This weekend, 4 sikh men in turbans were kicked off a plane in the US, and if Sikhs can just be kicked off planes for wearing turbans, it's a dangerous precedent.
Seriously...this woman, wearing a 'turban', is scared by 4 Sikh men, wearing turbans
It's nothing new, Sikhs have been getting randomly selected, or randomly kicked off planes for almost 20 years now. It made the news a couple of years ago when four Brooklyn friends got kicked off (including a Sikh), because the captain felt threatened. And it's not just people like you and me. Even famous faces like Waris Ahluwalia have been barred from boarding for no other reason but their appearance.
Well this weekend, it happened again, and it was caught on social media.
Jess Moore, better known by her stage name Jess "hilarious" - said she felt threatened when she saw the turbaned Sikh men board the same plane as her.
It gets worse. She went on Instagram live and streamed her experience. In one video she audibly gasps as an elderly Sikh uncle boards the flight and repeats "where you going, where you going?".
As she began to get negative comments from her followers she went on the attack saying she felt scared, and "fuck how y'all feel". She then posted another video where she feels relieved that the Sikh men are no longer on that plane.
She said this while wearing a turban like head covering on her own head. The irony!
Since that experience, she finally has offered an apology to Muslims, saying she didn't know there were "different types of Muslims". Nothing for Sikhs though.
It's like she learned nothing, and continues with her ignorance.
If she's really sorry perhaps she should open up her browser and do some research on Sikhs. You know those guys who have been commended for their response in assisting the Muslims of Christchurch following the horrific terrorist attack there, or the ones in Syria aiding the most vulnerable, regardless of religious and political affiliation.
It's a dangerous precedent where passengers are able to play a role in getting Sikhs kicked off a plane. Looks like we have to worry about more than just the guards and their blue gloves.
There's a lesson for us as Sikhs as well. There's a lot more outreach that we need to do to educate people on who we are. We quietly go about helping in all parts of the world, including the UK and the US where free Sikh kitchens serve thousands of homeless people each week through initiatives such as the Midland Langar Seva Society, or SWAT. But we fail to help ourselves sometimes. There's a lot of groups beginning to do that; Lions MMA, Khalsa Aid, and Basics of Sikhi are among the more successful. But there's a lot more for us to do.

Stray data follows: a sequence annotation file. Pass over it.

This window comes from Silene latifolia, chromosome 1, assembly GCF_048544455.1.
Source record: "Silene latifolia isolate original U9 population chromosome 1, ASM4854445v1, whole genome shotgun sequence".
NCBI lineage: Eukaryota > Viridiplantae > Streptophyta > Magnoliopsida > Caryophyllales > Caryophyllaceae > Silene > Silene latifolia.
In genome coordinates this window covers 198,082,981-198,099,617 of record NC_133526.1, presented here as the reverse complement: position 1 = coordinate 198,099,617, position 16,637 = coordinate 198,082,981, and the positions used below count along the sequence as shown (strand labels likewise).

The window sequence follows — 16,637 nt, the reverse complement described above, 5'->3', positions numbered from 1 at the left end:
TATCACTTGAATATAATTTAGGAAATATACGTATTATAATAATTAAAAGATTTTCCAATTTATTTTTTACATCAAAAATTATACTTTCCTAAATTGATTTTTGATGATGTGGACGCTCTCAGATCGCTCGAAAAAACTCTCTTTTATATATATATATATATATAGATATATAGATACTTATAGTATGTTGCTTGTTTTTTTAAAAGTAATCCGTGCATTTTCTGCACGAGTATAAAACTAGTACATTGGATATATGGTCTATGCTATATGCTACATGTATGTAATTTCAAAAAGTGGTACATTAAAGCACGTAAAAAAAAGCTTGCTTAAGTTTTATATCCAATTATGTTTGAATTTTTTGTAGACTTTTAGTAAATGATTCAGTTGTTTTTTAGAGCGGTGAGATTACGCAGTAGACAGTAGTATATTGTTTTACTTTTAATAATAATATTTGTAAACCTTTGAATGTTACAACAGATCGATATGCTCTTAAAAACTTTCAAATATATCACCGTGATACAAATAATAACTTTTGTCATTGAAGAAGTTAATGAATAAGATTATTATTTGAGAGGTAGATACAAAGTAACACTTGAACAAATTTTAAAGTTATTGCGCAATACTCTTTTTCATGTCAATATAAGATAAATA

And there's also a role for others. If you see this discrimination, stand up and say something. Your silence is quiet acceptance and equates to normalisation.
If you get stopped at an airport; be helpful, be cooperative - but stand your ground. If you have done nothing wrong, you can't get kicked off a plane, or randomly told to take off your patka/dastaar. If you've read my posts before, you know it's happened to me many times before, and each time I have firmly, but calmly challenged the security. And each time they have backed down.
As for the Sikh gentlemen, I hope they managed to get to their destination, and I hope they get the compensation they rightfully deserve.
You can find some more information here - but always check local travel rules before flying. If you still have issues, contact the Sikh Helpline (UK) or the Sikh Coalition (US & Canada).
British Sikh, born in the Midlands, based in London, travelling the world seeing new cultures.